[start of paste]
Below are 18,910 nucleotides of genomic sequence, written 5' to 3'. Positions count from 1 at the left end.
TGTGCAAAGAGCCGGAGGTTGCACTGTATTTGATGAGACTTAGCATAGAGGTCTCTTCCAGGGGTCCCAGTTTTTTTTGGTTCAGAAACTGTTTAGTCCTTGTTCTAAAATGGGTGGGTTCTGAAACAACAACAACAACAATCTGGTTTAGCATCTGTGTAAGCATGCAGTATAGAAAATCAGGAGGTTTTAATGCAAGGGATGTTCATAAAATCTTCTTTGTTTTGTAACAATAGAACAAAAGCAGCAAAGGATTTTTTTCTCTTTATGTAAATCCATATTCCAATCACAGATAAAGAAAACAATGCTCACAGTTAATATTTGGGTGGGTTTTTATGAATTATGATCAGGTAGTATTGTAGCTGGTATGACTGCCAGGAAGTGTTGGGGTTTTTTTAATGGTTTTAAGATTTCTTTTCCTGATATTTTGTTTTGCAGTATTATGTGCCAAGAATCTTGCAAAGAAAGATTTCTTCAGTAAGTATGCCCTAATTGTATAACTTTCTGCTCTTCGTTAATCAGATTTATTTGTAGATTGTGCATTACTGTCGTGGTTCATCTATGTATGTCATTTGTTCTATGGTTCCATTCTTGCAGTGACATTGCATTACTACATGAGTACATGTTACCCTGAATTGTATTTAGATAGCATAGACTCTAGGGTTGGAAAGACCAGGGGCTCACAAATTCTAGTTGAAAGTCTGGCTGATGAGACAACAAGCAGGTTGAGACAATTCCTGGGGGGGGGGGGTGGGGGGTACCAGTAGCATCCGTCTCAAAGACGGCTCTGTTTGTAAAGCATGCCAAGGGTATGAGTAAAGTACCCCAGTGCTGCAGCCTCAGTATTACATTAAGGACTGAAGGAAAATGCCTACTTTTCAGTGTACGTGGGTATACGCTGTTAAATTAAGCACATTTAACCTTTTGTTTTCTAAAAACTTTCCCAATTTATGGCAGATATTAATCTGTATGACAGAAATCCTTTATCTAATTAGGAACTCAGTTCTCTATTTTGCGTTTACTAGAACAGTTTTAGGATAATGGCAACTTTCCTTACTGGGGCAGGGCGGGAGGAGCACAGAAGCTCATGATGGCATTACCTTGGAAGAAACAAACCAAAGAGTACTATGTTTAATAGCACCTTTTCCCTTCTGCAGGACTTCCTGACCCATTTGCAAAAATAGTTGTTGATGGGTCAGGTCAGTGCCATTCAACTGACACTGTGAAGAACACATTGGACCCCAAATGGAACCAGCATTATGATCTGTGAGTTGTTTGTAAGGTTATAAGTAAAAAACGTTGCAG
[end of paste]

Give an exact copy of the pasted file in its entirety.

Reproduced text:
Below are 18,910 nucleotides of genomic sequence, written 5' to 3'. Positions count from 1 at the left end.
TGTGCAAAGAGCCGGAGGTTGCACTGTATTTGATGAGACTTAGCATAGAGGTCTCTTCCAGGGGTCCCAGTTTTTTTTGGTTCAGAAACTGTTTAGTCCTTGTTCTAAAATGGGTGGGTTCTGAAACAACAACAACAACAATCTGGTTTAGCATCTGTGTAAGCATGCAGTATAGAAAATCAGGAGGTTTTAATGCAAGGGATGTTCATAAAATCTTCTTTGTTTTGTAACAATAGAACAAAAGCAGCAAAGGATTTTTTTCTCTTTATGTAAATCCATATTCCAATCACAGATAAAGAAAACAATGCTCACAGTTAATATTTGGGTGGGTTTTTATGAATTATGATCAGGTAGTATTGTAGCTGGTATGACTGCCAGGAAGTGTTGGGGTTTTTTTAATGGTTTTAAGATTTCTTTTCCTGATATTTTGTTTTGCAGTATTATGTGCCAAGAATCTTGCAAAGAAAGATTTCTTCAGTAAGTATGCCCTAATTGTATAACTTTCTGCTCTTCGTTAATCAGATTTATTTGTAGATTGTGCATTACTGTCGTGGTTCATCTATGTATGTCATTTGTTCTATGGTTCCATTCTTGCAGTGACATTGCATTACTACATGAGTACATGTTACCCTGAATTGTATTTAGATAGCATAGACTCTAGGGTTGGAAAGACCAGGGGCTCACAAATTCTAGTTGAAAGTCTGGCTGATGAGACAACAAGCAGGTTGAGACAATTCCTGGGGGGGGGGGGTGGGGGGTACCAGTAGCATCCGTCTCAAAGACGGCTCTGTTTGTAAAGCATGCCAAGGGTATGAGTAAAGTACCCCAGTGCTGCAGCCTCAGTATTACATTAAGGACTGAAGGAAAATGCCTACTTTTCAGTGTACGTGGGTATACGCTGTTAAATTAAGCACATTTAACCTTTTGTTTTCTAAAAACTTTCCCAATTTATGGCAGATATTAATCTGTATGACAGAAATCCTTTATCTAATTAGGAACTCAGTTCTCTATTTTGCGTTTACTAGAACAGTTTTAGGATAATGGCAACTTTCCTTACTGGGGCAGGGCGGGAGGAGCACAGAAGCTCATGATGGCATTACCTTGGAAGAAACAAACCAAAGAGTACTATGTTTAATAGCACCTTTTCCCTTCTGCAGGACTTCCTGACCCATTTGCAAAAATAGTTGTTGATGGGTCAGGTCAGTGCCATTCAACTGACACTGTGAAGAACACATTGGACCCCAAATGGAACCAGCATTATGATCTGTGAGTTGTTTGTAAGGTTATAAGTAAAAAACGTTGCAG